Live music, there’s truly nothing like it – that anticipation in the moments before your favourite artist takes to the stage, and the roar of the crowd surrounding you. Praying that your favourite song, the one you have played a million times before through your headphones, makes the setlist. But is that same feeling recreated by tribute bands? Is seeing some similar look-alike or ‘sound-alike’ sufficient enough to curb the earworm that has been wriggling around for months?
Don’t get me wrong, I’m not opposed to a tribute band. In fact, I think in some cases where the original artist has passed or retired, they can be a great way to commemorate their music and memory. The cringe factor, for me, comes more from impersonators – the kind your mom might hire for a 50th birthday party. A self-confessed tribute band hater, Anne Iredale, puts it nicely: “I don’t want to see a middle-aged ‘Rod Stewart’ trying to hold his stomach in, with enough hair product to blow a hole in the ozone layer the size of Texas”.
Some, like The Bootleg Beatles, have even become popular in their own right
Iredale continues with several apt arguments discussing whether tribute acts are truly necessary when the original artist is still touring and in their prime. Iredale’s blog post recalls a spat when she complained that the ‘Paul McCartney’ of the Beatles’ tribute band was right-handed (the real deal being left-handed), and how the show lost elements of its magic when these faux-versions of Paul McCartney and George Harrison could no longer stand together at “one microphone and do a close harmony”. She makes a good point. Even if a tribute band can match the sound and music quality, most audiences would agree they lose that ‘wow’ factor – the stage presence, or band cohesion that makes an act truly incredible to see live.
However, we cannot deny that tribute bands have been growing in legitimacy over the last few decades. Some, like The Bootleg Beatles, have even become popular in their own right. For some hard-core music enthusiasts, the sound is the only factor that needs to be taken into account when assessing a live show. There is also the argument that tribute bands bring punters to local venues which often cannot compete with the thousand-seat arenas crowds are drawn to.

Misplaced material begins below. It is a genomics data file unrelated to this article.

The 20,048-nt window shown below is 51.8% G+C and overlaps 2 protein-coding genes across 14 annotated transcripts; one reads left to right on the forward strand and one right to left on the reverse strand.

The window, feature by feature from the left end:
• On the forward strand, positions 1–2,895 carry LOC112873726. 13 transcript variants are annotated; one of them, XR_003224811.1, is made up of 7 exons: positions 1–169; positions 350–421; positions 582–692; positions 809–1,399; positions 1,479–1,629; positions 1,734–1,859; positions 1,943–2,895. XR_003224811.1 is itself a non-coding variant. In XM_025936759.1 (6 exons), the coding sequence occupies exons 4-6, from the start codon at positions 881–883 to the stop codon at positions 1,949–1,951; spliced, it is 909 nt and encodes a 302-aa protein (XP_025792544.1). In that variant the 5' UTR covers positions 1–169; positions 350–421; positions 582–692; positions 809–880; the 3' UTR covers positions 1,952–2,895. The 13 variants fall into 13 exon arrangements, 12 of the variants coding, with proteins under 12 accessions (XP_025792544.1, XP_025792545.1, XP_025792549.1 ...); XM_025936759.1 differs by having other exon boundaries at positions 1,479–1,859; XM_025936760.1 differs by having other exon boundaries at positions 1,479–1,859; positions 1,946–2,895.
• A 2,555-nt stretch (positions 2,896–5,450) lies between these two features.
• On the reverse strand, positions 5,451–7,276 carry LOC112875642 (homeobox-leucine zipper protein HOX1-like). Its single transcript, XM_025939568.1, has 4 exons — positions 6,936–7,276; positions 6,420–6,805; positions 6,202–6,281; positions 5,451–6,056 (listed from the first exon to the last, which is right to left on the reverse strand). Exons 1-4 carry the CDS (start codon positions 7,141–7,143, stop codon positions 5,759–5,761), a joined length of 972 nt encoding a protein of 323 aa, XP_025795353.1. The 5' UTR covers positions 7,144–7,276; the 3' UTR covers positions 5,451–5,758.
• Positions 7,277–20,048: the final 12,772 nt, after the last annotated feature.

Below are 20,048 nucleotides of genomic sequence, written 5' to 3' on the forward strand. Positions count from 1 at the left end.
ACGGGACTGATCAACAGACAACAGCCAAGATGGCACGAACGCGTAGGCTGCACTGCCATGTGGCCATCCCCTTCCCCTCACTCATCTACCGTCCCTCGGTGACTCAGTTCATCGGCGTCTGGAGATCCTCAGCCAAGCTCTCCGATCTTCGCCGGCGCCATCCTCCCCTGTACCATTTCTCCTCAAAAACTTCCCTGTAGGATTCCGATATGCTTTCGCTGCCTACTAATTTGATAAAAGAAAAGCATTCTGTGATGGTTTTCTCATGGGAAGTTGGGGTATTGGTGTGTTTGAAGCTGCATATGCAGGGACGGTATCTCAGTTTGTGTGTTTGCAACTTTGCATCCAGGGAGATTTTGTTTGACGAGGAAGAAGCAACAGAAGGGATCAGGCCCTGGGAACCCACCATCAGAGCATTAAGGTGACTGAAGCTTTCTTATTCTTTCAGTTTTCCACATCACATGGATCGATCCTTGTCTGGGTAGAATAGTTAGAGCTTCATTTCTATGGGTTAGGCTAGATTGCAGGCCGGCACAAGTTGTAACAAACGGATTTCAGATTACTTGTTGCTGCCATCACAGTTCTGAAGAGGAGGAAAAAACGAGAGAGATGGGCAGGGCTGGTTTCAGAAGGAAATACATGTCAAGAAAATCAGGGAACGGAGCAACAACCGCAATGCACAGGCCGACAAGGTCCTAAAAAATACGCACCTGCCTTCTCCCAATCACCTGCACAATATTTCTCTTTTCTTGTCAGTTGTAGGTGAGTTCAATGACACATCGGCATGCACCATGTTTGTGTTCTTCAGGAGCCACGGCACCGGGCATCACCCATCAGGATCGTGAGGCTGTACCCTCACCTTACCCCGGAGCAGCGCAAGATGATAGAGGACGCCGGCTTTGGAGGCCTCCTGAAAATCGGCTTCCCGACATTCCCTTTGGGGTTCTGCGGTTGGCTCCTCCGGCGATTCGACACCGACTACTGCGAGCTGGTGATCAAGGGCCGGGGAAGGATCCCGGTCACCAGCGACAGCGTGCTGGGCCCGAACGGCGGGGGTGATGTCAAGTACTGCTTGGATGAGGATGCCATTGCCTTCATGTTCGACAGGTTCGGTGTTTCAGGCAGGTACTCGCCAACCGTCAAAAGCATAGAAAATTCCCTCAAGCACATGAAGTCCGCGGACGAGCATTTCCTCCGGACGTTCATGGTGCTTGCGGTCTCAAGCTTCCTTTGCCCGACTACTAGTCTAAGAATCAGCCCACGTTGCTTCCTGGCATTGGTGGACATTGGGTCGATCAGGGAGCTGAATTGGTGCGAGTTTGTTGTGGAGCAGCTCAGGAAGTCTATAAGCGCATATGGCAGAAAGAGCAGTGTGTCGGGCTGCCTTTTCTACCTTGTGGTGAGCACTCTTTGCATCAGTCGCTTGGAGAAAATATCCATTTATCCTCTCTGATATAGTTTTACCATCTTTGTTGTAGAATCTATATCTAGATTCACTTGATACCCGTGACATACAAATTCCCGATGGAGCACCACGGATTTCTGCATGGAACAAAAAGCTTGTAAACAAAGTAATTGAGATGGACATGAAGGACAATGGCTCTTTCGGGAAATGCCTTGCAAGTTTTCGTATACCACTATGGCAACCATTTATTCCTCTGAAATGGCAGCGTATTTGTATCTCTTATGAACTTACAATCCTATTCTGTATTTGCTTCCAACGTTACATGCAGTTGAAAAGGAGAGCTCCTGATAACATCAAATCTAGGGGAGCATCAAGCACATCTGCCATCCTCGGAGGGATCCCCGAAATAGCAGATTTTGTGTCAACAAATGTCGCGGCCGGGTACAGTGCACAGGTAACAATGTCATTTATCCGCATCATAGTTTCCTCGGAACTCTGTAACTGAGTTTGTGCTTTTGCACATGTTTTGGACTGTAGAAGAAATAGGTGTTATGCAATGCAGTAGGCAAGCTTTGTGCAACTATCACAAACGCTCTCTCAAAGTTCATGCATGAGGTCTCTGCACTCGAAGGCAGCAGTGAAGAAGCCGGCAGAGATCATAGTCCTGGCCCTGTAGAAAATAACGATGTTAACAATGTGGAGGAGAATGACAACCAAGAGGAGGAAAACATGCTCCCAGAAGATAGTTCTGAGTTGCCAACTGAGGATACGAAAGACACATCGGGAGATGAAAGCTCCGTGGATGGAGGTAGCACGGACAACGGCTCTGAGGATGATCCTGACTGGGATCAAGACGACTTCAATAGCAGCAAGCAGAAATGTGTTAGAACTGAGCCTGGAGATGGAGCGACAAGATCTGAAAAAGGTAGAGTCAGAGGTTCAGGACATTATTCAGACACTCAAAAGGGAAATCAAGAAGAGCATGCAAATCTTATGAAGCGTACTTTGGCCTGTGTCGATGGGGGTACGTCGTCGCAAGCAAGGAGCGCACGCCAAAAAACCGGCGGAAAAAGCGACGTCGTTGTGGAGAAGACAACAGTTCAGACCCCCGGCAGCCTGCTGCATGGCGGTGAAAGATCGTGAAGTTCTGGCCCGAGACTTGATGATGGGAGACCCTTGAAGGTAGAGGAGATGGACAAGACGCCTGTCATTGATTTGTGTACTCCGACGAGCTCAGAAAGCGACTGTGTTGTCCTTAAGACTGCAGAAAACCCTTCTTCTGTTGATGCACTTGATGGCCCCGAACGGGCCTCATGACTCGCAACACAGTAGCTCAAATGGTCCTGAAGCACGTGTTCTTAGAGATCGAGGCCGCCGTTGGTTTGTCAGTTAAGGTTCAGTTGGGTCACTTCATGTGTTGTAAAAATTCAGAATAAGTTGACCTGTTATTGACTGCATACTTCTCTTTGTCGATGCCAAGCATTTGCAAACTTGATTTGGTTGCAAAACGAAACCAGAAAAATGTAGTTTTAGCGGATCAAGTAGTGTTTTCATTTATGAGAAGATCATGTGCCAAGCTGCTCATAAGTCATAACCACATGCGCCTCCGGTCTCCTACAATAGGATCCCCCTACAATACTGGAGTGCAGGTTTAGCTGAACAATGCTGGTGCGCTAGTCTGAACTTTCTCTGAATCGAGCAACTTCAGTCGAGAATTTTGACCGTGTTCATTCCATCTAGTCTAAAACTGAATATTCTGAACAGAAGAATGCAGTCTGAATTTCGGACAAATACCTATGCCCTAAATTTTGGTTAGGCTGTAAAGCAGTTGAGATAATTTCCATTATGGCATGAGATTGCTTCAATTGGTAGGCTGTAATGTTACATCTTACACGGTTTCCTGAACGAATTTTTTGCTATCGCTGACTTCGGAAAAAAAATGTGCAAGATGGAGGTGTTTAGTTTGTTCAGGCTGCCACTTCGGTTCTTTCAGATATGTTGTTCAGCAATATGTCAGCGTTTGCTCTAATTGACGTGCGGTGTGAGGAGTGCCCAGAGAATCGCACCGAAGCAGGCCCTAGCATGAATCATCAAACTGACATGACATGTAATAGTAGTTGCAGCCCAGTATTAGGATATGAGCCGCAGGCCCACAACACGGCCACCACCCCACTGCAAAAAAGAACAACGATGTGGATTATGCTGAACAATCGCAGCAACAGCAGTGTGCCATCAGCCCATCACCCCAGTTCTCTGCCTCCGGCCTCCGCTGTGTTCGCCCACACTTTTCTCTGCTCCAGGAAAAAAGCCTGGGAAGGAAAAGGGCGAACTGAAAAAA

What other festival has booked the Beatles, the Doors, Green Day, Oasis, Blur, Abba, Queen, and the Killers?
An interesting example to consider is Glastonbudget. An annual three-day music festival in Leicestershire, Glastonbudget began in 2005 as an event for tribute bands like the Ded Hot Chilli Peppers, Oasish, and Coolplay. Attracting only 680 visitors that first year, the festival has since evolved, with more and more tribute acts jumping on the bandwagon and even debuting several local performers.
Although exposure of this festival in the public eye is somewhat lacking to your average music fan, a review of Glastonbudget was published in 2014 by Vice Editor, Ryan Bassil. What he thought would just be a laugh and “a pursuit of two things: good music and a good time” after his gut-wrenching miss of genuine Glastonbury tickets, became a tribute-band-triumph for the harsh critic. Bassil admits that, “it was nothing like Glastonbury”, but for the price and experience, “this festival beats most others for entertainment”. His engaging review leaves us hanging with a rhetorical question: “Let’s be serious – what other festival has booked the Beatles, the Doors, Green Day, Oasis, Blur, Abba, Queen, and the Killers?”
And he’s right. Such an impressive line-up could never be achieved with the real acts. It all comes down to whether you value artists for music authenticity or for the experience. In terms of music, tribute bands – provided they have patience and enthusiasm – can become a very close copy of the original act. But do you get that same feeling in the pit of your stomach? Feeling starstruck for a tribute band is perhaps hard to come by, but who’s to say it’s impossible? Losing legendary artists will always strike a blow for their fans, and maybe tribute bands will become the way forward in protecting and remembering music idols.